Holly Cave explores the revolutionary region, pivotal in the birth of industrialisation and once home to some of the greatest writers of our time.
The North West of England certainly knows how to have a good time. From the bright lights of Blackpool to the vibrant shops and nightlife of Manchester, it’s easy to have fun here. But it’s not all high-octane partying. The region is home to some of the country’s most beautiful natural scenery, with visitors flocking to see the mesmerising Lake District.
THE LAKE DISTRICT
England’s largest National Park doesn’t need sunshine to look good. This inspiring landscape of lakes, mountains and forests is home to England’s tallest peak, Scafell Pike, and the country’s longest and deepest lakes, Windermere and Wastwater.
Lake Windermere always draws in visitors, as it’s one of the top spots in which to take a cruise on the waters. Hire your own boat between April and October, or opt for a ferry trip. With a ‘Freedom of the Lake’ ticket, you’ll have unlimited journey’s on the day of purchase, allowing you to stop off at a number of the towns and attractions lining the lake.
Make a beeline for the Lake District Visitor Centre at Brockhole, which has its own ferry jetty. This free, family orientated attraction houses a gorgeous garden, a lovely café and offers a variety of activities, including water sports, walking trails and free exhibitions.
Wray Castle is another attraction perched over Windermere. Accessible by minibus or ferry, the property is an unusual concoction of Gothic architecture surrounded by wooded gardens, with amazing views of the lake. One of the many grand houses built by wealthy industrialists of the 1800s, its rooms are now empty, which only adds to its mysterious and haunting appeal. It’s not dissimilar to Bamburgh Castle in the North East. The latter is still inhabited, with the modern version built by industrialist Lord Armstrong in the late Victorian era.
Hop off at Bowness to look around the town, check out the Information Centre, and nip into The World of Beatrix Potter. Alternatively, call in at Lakeside to see the award-winning Lakes Aquarium, which is home to the UK’s largest collection of freshwater fish. Groups visiting could receive discounted rates and a guided tour, which is free of charge.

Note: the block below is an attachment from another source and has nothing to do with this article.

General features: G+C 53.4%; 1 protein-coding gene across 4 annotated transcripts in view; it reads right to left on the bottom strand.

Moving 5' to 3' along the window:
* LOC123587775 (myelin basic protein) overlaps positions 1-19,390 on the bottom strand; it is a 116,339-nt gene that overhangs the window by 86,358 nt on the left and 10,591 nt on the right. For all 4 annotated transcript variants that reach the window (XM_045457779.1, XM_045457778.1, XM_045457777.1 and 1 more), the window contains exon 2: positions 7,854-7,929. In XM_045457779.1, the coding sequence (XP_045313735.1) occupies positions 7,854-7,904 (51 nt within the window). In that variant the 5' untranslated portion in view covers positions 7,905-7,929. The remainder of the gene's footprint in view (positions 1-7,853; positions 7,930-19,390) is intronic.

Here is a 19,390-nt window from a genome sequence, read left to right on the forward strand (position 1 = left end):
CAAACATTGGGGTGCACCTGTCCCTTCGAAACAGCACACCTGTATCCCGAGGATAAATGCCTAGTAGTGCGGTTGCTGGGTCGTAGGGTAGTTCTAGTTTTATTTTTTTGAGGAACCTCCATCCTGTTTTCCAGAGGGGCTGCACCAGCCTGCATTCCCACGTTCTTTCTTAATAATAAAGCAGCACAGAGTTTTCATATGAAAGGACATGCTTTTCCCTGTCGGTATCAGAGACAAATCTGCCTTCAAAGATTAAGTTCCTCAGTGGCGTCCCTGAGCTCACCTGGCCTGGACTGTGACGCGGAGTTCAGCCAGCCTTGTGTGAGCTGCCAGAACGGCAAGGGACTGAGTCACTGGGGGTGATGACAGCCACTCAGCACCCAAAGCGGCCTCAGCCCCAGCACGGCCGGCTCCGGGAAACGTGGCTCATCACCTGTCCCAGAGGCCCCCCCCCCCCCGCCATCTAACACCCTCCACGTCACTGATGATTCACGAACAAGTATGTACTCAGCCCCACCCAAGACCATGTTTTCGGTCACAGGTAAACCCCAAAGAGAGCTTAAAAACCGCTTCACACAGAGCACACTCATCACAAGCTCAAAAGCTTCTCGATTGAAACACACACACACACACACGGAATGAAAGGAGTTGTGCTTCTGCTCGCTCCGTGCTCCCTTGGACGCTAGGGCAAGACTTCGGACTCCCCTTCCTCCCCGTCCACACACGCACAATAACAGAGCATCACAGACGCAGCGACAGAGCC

At the head of Windermere, the Victorian village of Ambleside makes for a pleasant visit. A designated heritage trail takes you to the best historical sights, with a short stroll from the centre leading visitors to Stock Ghyll Force – a spectacular waterfall that once powered an assortment of watermills. Windermere Lake Cruises offer special group rates on a variety of trips, with 20% off prices for pre-booked groups before 1030hrs and after 1600hrs. There’s coach parking at Bowness and Lakeside, with pick up/drop off points at Ambleside.
The dramatic landscapes of Cumbria inspire an appeal of its own. This is the land where the great poet William Wordsworth lived, where Beatrix Potter created her well-dressed countryside creatures, and where Arthur Ransome’s famous children’s story, Swallows and Amazons, is set. It was within the grounds of Dove Cottage that Wordsworth penned much of his poetry.
It’s a beautiful spot in which he raised his family, and visitors can touch ground to find that little has changed since the 1800s. Guided tours take groups around the cottage, its gardens and the Wordsworth Museum situated adjacent. Large groups will need to book in advance by contacting the Wordsworth Trust directly. Parking is available for coaches.
The National Trust managed property of Wordsworth House is where he spent his childhood, and this glorious house and gardens in the town of Cockermouth is worth visiting even if you’re not a huge fan. A tour of the home boasts a glimpse back into the 1770s, with some of the rooms offering ‘hands on’ experiences, such as helping to bake traditional recipes in the kitchen.